Junk food companies gorge on children's prime-time TV slots

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The Independent Online

If your child were to eat all the food advertised during a typical five hours of children's programming, he or she would consume three times the recommended daily amount of calories for a seven- to 10-year-old.

If your child were to eat all the food advertised during a typical five hours of children's programming, he or she would consume three times the recommended daily amount of calories for a seven- to 10-year-old.

This is the finding of an Independent on Sunday survey of advertising aimed at children during viewing periods on Friday evening and yesterday morning.

Sandwiched between popular shows such as Fingertips and Help I'm a Teenage Outlaw, we found there were four adverts for McDonald's, two for Kinder chocolate eggs, two for Nestlé chocolate bars and one for Walkers crisps - a total of nine adverts.

Two further programmes were sponsored by food manufacturers, which means their names appear in-between every break.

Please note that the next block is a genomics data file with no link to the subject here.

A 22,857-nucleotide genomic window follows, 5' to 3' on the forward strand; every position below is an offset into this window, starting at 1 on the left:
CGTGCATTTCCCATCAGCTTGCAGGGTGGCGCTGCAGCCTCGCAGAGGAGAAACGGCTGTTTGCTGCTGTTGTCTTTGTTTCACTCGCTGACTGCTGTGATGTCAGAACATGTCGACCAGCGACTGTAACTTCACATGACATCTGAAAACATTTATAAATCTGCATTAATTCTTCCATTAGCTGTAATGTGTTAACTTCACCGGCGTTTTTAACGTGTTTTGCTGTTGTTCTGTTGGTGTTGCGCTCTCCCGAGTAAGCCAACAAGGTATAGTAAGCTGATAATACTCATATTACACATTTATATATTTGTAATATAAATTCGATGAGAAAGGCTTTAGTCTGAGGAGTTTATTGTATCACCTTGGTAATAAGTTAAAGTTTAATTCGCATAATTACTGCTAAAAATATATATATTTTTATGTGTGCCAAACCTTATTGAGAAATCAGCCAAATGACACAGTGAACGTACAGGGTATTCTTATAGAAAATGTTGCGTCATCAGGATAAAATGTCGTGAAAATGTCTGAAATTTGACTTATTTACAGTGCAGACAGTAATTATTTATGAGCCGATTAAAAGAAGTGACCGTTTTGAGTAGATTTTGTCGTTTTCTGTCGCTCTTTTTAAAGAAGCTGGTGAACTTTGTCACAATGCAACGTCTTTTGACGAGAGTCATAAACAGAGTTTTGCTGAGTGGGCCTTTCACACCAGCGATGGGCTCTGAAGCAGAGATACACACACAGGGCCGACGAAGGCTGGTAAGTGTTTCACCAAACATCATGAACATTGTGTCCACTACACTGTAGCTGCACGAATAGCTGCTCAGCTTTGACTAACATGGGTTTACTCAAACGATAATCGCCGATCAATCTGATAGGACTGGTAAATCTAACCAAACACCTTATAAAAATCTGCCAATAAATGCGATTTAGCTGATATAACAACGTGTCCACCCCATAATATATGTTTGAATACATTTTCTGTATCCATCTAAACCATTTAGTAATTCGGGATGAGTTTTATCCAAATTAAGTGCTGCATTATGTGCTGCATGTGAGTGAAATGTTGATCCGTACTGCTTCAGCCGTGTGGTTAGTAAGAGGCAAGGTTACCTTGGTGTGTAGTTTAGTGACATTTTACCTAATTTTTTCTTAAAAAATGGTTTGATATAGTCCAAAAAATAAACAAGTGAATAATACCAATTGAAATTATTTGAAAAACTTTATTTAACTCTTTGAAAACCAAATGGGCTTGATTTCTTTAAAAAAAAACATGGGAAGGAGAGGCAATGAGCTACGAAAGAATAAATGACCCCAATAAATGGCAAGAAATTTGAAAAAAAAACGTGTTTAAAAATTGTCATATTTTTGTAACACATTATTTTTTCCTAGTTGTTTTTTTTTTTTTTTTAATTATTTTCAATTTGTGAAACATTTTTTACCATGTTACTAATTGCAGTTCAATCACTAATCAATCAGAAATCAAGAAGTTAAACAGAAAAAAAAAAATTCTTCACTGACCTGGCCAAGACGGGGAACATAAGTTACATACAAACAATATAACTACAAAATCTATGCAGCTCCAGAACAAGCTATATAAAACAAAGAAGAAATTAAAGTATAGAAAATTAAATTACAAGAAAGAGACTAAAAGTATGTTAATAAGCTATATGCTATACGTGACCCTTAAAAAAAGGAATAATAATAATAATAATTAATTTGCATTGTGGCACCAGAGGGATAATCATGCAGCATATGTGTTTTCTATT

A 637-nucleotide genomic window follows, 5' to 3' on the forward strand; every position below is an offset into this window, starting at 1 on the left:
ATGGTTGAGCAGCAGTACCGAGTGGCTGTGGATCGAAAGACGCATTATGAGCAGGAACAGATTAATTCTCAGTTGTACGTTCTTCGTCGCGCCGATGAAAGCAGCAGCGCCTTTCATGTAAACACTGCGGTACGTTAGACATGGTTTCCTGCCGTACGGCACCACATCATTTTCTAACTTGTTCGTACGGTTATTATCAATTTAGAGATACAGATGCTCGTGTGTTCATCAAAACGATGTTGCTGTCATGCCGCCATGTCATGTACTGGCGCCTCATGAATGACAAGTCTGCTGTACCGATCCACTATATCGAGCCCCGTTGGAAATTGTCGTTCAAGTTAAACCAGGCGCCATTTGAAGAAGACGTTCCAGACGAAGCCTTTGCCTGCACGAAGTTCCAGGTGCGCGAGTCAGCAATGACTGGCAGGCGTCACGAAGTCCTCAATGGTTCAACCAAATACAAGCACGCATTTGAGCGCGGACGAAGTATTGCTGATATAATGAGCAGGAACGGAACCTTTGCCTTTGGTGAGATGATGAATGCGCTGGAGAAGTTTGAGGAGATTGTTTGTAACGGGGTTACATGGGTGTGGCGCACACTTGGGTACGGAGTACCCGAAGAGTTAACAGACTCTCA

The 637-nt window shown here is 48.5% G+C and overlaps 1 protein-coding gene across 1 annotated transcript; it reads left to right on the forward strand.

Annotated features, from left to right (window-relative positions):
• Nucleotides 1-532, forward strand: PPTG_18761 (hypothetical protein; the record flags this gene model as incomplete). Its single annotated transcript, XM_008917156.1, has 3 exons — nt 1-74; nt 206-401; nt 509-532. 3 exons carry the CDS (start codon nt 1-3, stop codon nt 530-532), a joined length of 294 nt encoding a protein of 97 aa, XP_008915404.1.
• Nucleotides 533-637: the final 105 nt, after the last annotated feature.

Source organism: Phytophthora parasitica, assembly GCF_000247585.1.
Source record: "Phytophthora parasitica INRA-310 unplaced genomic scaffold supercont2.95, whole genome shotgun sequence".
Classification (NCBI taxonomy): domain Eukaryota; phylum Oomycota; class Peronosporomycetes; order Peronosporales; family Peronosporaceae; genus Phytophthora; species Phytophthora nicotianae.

Kids watching CD:UK, a Saturday morning chart show, are encouraged to drink Ribena and those watching The Ministry of Mayhem are exposed on several occasions to Walkers' Monster Munch.

The ads were shown during the peak Friday viewing slot of 4pm to 6pm and yesterday morning between 9am and 12 noon.

Disturbingly, many of the adverts use free offers of toys and CDs to tempt children.

Kellogg's Corn Flakes offered plastic models of characters from The Simpsons which could be attached to bicycle wheels.

But the companies have reduced their advertising on children's television by 22 per cent during the past year. In September, 10,000 fewer ads were screened than in the same month last year.

Additional reporting by Lauren Meade

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